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Publishing industry sets out policy proposals for next government

Publishing industry sets out policy proposals for next government

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19 September 2014

Publishing industry sets out policy proposals for next government. Recommendations will build on books and journals economic and social contribution

London, 19 September 2014 – The Publishers Association today releases an eight point plan for growth in the book and journal market.  Focusing on likely priority areas of any future government – the need to make the most of technological innovation, increase levels of literacy and ensure consumers have choice and are safe in the online environment – Publishing for Britain sets out a package of measures that will not only benefit the UK publishing sector but also the wider society and the economy.

It calls on the government to:

  • Make it a statutory requirement for all schools to have a library to increase levels of      literacy and reading for pleasure;
  • Initiate an inquiry into the  digital book retail market to ensure it is working to the benefit of    booksellers, publishers, authors and consumers. 
  • Incentivise creative firms to develop the next generation of digital workers by introducing a digital skills tax

Richard Mollet, Chief Executive of the Publishers Association, said:

“The publishing industry sits at the nexus of art and commerce, of education and entertainment.  We believe our call for a strong intellectual property framework, a digitally skilled workforce, a highly literate and well-educated population and an enhanced academic and scientific research base will resonate with whichever political party or parties form the next government and look forward to working with them to deliver these important recommendations.”



The Publishers Association is the leading trade organisation serving book, journal, audio and electronic publishers in the UK. Membership comprises 114 companies from across the trade, academic and education sectors.  Its core service is representation and lobbying, around copyright, rights and other matters relevant to members, who represent roughly 80% of the industry by turnover.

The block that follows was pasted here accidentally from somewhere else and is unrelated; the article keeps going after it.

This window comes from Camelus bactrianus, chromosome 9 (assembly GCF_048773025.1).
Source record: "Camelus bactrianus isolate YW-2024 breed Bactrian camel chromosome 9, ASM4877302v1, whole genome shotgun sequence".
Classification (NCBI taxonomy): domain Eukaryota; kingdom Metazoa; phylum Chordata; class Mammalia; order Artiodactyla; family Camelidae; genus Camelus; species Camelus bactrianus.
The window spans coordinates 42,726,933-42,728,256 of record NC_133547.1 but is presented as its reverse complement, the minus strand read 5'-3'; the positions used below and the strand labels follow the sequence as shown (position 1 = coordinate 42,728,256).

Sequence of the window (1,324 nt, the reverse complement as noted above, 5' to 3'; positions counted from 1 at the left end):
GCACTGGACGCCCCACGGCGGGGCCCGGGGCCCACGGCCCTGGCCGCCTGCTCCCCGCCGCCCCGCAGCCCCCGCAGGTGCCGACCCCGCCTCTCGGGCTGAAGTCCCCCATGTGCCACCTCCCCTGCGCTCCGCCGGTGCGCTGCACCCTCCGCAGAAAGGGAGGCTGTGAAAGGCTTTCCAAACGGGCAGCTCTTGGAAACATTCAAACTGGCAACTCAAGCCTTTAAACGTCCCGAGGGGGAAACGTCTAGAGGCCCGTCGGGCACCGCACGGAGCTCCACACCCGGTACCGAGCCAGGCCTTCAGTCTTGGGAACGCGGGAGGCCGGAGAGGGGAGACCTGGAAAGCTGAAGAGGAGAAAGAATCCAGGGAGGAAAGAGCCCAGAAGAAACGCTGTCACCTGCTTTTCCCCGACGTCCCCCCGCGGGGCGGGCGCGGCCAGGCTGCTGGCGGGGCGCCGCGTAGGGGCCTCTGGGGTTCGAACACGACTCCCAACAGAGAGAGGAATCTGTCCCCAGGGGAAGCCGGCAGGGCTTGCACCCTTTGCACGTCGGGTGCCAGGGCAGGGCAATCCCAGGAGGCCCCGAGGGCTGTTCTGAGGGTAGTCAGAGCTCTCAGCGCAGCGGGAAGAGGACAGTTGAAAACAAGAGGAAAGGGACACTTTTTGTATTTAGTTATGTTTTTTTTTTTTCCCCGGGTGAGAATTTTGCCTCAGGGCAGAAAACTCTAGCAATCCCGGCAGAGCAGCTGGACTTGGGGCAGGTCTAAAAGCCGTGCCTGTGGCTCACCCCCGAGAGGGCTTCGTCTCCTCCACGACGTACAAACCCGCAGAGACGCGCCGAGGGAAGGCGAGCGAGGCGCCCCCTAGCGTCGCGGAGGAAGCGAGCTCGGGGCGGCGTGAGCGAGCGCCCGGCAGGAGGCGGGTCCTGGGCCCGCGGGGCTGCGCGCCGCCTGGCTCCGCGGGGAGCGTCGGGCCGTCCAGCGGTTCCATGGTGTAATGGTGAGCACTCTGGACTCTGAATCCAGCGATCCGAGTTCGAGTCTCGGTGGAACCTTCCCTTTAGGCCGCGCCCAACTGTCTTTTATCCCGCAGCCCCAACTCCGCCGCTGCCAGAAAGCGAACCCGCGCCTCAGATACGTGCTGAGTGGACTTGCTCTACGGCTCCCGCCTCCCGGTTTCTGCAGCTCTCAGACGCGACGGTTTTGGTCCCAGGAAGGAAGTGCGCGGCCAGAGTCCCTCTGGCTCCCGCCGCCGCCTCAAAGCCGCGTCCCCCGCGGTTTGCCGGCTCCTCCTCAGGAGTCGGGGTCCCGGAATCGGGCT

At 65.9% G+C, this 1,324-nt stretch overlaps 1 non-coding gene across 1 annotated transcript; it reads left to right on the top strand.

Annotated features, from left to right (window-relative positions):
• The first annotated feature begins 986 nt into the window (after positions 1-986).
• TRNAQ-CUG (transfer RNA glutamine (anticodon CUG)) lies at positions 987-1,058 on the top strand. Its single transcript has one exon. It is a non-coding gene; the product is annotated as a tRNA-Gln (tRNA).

The eight measures in Publishing for Britain are:

  • Support intellectual property by ensuring a stable legal framework for copyright. 
  • Create fair markets for consumer choice by removing anomalies in the VAT system and addressing imbalances in the retail market.
  • Build Britain’s digital skills base through incentivising creative firms to develop the next generation of digital workers.
  • Ensure a library in every school by making school library provision statutory. 
  • Support the development of quality, world‑class teaching and learning materials for schools. 
  • Boost reading for pleasure and work with industry and charities to get more people reading and drive up children’s literacy levels. 
  • Ensure the UK remains the world leader in developing open access policy. 
  • Ensure public libraries for all by providing a truly comprehensive and efficient library service in every community. 


  • Publishing is a £4.7bn sector (£3.4bn is books if you exclude academic journals), 40% of which comes from exports; 29% of revenues are from digital.
  • Digital book sales increased by 19% in 2013 to £509m
  • It directly employs over 30,000 people in the UK; but sits at the heart of a wider supply chain extending from bookshops through to be the inspiration for globally successful film, TV and theatre productions and video games;
  • Creates a combined £576m a year of school and English Language Teaching resources
  • British scientific publishing punches above its weight with 16% of the world’s most cited articles being published in the UK. 
  • Publishers provide free and discounted books and financial support to the UK’s leading literacy and reading for pleasure charities.
  • A third of the sector’s revenues are derived from digital products and services both from direct sales and – increasingly importantly – licensing. 
  • The creative industries overall contribute £71bn to the UK economy and grew at 9% between 2001-12

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